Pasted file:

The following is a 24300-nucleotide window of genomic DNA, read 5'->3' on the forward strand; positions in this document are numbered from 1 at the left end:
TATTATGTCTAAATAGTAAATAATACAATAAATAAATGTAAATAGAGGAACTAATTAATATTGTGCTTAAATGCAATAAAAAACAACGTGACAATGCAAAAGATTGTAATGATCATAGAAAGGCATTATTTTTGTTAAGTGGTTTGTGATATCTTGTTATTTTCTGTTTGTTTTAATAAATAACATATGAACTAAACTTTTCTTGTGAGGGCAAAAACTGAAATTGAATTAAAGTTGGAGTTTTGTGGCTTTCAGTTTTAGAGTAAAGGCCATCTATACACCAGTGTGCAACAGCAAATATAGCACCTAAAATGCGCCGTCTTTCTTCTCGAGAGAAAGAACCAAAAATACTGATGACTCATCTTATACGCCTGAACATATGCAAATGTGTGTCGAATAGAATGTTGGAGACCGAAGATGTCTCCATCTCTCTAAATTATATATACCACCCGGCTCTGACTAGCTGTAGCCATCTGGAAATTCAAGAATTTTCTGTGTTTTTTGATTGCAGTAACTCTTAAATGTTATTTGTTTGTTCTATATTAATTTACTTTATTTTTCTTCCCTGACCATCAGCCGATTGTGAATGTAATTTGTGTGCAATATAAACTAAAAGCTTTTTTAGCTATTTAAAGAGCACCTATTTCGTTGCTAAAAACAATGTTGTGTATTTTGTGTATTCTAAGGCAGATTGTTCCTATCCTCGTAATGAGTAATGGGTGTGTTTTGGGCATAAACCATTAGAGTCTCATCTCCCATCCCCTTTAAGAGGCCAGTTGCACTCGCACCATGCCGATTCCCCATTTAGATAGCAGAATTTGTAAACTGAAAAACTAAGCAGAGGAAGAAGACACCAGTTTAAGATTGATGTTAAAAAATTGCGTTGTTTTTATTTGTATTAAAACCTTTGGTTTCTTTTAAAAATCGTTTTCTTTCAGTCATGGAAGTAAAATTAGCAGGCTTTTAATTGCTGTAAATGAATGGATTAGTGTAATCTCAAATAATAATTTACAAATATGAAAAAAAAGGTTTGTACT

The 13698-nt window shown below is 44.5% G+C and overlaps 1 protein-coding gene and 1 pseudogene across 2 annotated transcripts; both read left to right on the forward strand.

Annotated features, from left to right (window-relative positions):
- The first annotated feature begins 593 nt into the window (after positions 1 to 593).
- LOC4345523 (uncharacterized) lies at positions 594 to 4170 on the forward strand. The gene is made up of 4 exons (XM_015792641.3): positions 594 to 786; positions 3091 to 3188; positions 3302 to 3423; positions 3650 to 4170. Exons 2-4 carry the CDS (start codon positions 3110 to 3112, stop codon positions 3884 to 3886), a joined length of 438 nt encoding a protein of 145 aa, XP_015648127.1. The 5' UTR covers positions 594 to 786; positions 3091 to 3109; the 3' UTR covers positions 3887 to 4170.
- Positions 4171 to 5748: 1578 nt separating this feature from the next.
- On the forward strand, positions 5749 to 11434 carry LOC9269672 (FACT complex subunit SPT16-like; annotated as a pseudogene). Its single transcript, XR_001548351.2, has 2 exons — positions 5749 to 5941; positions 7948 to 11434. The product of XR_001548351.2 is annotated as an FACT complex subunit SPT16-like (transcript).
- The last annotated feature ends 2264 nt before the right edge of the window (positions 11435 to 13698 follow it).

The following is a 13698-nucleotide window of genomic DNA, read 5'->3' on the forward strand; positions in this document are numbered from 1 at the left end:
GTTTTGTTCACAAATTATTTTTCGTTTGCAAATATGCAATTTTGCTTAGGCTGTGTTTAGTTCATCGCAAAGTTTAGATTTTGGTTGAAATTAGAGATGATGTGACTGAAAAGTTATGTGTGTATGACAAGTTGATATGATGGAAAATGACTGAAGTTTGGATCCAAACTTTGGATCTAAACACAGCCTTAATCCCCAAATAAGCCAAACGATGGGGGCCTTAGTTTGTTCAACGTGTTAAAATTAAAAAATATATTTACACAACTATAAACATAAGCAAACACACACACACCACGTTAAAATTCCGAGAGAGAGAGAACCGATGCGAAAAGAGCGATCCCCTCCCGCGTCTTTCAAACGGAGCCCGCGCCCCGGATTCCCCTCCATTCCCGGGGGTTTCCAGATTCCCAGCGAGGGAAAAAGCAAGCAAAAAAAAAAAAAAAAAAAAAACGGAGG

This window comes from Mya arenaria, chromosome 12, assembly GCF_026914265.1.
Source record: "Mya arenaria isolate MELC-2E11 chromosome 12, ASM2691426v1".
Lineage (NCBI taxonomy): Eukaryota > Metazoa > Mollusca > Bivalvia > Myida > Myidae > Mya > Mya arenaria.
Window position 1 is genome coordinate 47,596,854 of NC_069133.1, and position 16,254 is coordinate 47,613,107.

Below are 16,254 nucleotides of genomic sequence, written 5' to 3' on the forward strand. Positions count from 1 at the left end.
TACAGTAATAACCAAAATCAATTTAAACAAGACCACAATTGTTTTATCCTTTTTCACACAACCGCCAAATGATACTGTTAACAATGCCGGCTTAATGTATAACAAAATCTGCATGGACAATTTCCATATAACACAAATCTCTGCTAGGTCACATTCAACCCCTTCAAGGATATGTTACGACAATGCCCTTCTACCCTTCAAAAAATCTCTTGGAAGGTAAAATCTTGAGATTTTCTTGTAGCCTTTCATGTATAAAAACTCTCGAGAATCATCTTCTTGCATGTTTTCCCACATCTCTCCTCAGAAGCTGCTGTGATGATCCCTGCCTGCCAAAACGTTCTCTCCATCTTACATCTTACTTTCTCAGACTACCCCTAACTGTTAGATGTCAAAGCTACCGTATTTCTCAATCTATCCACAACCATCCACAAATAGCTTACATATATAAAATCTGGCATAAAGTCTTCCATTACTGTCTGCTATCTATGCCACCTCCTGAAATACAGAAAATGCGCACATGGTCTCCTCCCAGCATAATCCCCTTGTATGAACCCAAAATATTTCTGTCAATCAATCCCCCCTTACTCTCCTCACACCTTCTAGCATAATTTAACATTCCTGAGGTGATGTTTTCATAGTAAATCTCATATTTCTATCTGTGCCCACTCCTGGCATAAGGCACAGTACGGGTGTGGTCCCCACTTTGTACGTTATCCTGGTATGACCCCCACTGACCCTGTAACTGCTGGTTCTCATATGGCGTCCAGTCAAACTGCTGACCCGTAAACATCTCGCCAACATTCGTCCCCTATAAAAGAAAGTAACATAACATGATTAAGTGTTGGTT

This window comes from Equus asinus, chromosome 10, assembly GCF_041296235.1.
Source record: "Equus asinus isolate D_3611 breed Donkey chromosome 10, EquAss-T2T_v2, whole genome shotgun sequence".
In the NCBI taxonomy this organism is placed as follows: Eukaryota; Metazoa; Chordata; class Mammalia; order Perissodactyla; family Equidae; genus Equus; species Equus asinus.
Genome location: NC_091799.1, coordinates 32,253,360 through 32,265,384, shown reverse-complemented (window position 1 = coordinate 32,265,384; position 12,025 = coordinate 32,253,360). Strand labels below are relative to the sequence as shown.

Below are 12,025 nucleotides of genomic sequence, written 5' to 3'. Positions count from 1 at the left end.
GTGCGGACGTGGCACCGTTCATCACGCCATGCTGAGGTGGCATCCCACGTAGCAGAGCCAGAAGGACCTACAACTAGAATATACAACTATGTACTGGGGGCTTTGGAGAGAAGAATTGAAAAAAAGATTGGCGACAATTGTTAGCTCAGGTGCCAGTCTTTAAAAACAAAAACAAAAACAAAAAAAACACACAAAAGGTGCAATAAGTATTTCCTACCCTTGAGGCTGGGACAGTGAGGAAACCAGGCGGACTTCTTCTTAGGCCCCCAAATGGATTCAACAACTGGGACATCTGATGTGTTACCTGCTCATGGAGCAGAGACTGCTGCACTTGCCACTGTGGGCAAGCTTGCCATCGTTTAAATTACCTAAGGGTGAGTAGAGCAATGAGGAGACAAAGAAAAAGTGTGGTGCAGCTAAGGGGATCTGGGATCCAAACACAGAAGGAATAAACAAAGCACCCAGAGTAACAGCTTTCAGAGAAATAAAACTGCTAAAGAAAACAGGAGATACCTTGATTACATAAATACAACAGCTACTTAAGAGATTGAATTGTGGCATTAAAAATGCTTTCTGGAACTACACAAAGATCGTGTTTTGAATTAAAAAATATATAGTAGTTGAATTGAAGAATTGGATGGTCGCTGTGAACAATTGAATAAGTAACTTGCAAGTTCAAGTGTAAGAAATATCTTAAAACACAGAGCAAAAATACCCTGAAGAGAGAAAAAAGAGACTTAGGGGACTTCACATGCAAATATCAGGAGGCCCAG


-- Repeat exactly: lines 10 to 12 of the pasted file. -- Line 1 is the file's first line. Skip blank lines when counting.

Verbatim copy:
The following is a 13698-nucleotide window of genomic DNA, read 5'->3' on the forward strand; positions in this document are numbered from 1 at the left end:
GTTTTGTTCACAAATTATTTTTCGTTTGCAAATATGCAATTTTGCTTAGGCTGTGTTTAGTTCATCGCAAAGTTTAGATTTTGGTTGAAATTAGAGATGATGTGACTGAAAAGTTATGTGTGTATGACAAGTTGATATGATGGAAAATGACTGAAGTTTGGATCCAAACTTTGGATCTAAACACAGCCTTAATCCCCAAATAAGCCAAACGATGGGGGCCTTAGTTTGTTCAACGTGTTAAAATTAAAAAATATATTTACACAACTATAAACATAAGCAAACACACACACACCACGTTAAAATTCCGAGAGAGAGAGAACCGATGCGAAAAGAGCGATCCCCTCCCGCGTCTTTCAAACGGAGCCCGCGCCCCGGATTCCCCTCCATTCCCGGGGGTTTCCAGATTCCCAGCGAGGGAAAAAGCAAGCAAAAAAAAAAAAAAAAAAAAAACGGAGG

This window comes from Mya arenaria, chromosome 12, assembly GCF_026914265.1.